I downloaded the Volumio OS image file to my laptop and used a USB SD card flash device (bought from Amazon) to write the Linux OS distribution image onto a Micro SD card. I burned the custom OS to a Micro SD Card following Volumio's instructions:
- Download -- retrieve the software image from Volumio.com
- Flash the Micro SD card -- using downloadable Etcher software and a Micro SD USB burner
I plugged the programmed Micro SD card into the slot under the Raspberry Pi Board.
The JustBoom audio player is "headless," meaning it has no display or keyboard. You control the shiny little piano-black box either from a computer, a smartphone, or any other device with Wi-Fi that can run a browser. Spotify now works with the Volumio player app and it sounds as good as ever. When you go to the IP address of the player using a browser in your "head" device, it connects via Wi-Fi and puts you in control.
When Volumio's player app comes up online, some player configuration settings were required. I saved the player's IP address so I can log in via my smartphone. Volumio turns your phone into anther, pocket-sized music controller, a role more suited to its nature.
Volumio has all the essential controls. Aside from being rather slow to respond at times, it left little to be desired as a basic player. However, I do miss the full functionality of the excellent Spotify user interface. No worries, though. Numerous sources are developing many more versions of control software so we'll have many options.
To listen, I pick a music source from either a memory device plugged into the Raspberry Pi or an online streaming source. Spotify is the only option, presently. I look forward to TIDAL access and to listening to my 16-bit playlist library there. It's coming, JustBoom tells me. I'm confident that TIDAL will become a viable streaming option at some point.
I have a good selection of FLAC files. Also, FindHDMusic.com offers a many reference digital files that are often used to benchmark audio setups. There's actually quite a bit of high-res music available free online. Use the big black button ("Free Digital Music Files") at the top of the right sidebar on iHi-Fi.com.
I love this JustBoom audio player. The main thrill so far has been re-listening to my Spotify library. I easily hear new details on several very familiar selections even though the resolution is still only MP3 via Ogg Vorbis format.
Now I'm curious to explore JustBoom's truly tiny version, based on the newer, much smaller Pi Zero board. That's another upcoming project, although the footprint of this "full-sized" player is only a fraction of an inch larger than a standard credit card outline.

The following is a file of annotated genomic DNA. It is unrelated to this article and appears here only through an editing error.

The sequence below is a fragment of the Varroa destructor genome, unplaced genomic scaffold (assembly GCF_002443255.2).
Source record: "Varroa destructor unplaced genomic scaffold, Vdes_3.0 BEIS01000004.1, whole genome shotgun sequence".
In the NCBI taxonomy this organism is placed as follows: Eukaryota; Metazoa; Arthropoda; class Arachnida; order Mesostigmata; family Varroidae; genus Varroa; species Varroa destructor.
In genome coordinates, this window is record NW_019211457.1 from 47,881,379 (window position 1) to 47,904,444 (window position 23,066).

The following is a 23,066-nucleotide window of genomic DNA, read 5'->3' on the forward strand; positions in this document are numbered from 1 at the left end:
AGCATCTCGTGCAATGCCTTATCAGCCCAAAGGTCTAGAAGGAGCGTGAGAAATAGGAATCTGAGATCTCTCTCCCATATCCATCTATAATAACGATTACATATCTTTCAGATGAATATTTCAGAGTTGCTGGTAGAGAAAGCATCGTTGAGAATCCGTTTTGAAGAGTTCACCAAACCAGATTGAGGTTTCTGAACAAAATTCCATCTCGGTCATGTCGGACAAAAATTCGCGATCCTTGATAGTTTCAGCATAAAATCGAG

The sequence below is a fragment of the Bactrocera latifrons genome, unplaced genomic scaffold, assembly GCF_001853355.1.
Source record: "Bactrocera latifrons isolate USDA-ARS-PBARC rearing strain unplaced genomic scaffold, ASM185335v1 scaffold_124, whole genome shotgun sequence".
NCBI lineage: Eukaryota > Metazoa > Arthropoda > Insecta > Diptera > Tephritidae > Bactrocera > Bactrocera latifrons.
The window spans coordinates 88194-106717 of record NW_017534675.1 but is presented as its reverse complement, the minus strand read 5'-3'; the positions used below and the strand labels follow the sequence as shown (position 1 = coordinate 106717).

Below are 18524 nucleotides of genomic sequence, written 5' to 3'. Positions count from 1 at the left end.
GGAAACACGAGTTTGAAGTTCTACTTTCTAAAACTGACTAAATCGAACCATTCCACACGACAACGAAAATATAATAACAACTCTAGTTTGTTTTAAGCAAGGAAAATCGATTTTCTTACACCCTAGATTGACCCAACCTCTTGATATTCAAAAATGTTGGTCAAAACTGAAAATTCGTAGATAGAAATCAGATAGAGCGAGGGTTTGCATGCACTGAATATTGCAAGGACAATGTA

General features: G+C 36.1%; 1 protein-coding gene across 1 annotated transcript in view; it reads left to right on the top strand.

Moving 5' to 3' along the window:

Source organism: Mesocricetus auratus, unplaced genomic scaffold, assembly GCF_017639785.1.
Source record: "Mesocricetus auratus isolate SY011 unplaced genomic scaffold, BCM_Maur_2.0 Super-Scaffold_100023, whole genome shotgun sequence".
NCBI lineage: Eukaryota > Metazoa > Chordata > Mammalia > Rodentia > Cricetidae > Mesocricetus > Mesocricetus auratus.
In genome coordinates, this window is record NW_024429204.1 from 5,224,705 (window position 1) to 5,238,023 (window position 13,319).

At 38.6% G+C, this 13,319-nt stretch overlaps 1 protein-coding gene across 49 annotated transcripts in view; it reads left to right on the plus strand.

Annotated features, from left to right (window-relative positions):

A Few Tips
Be sure to carefully analyze your many options on the JustBoom Product Guide page. Find the setup that does just what you need to expand your audio system for least cost. If you only need 30 W RMS power for your speakers, you won't necessarily need to get the DAC HAT Board or a standalone DAC because the Amp Board has the same DAC chip on it as the DAC HAT Board. So does the AMP HAT board.
If you stream from online, and you're using powered speakers or an outboard amp, you have two variable volume controls. One is inside your player app. The other controls your amplifier's gain locally. Be sure to set the control inside the app, pegged at 100%, to the highest possible setting. This gives you the strongest variable line input signal with the best noise floor. If you set it lower, you may hear background noise that would otherwise not be audible. Then control your final listening volume from the external (other) volume control. You still have the full range available there.
So far, the apparent net gain is been one of great convenience in accessing and controlling music rather than another giant leap in musical fidelity, in my case. Musical realism had been pretty much tapped out in my system already. But I can connect a lot more local storage now via USB. My phone, iPad, and laptop computer are freed up from music serving. In listening, I definitely notice what more convenience does to enhance the whole listening experience. I'm grateful to enjoy the music even more with less distraction around music availability, selection, and no "announcements" during playback.
On the whole, my listening experience has never been better. Everything about the music sounds at least as good as before I started with JustBoom. The realism is superb and I still lose my sense of place shortly after I close my eyes and let the music carry me away to scenes found only in imagination.
I believe the DAC chip in the DAC HAT may sound a cut above the one I have become most accustomed to. The JustBoom player has much broader format acceptance than formerly available to me. How do the more extreme resolutions sound via this player? I'll keep listening and report more details and some music quality comparisons in the next post here on iHi-Fi.com.
-- Joseph Riden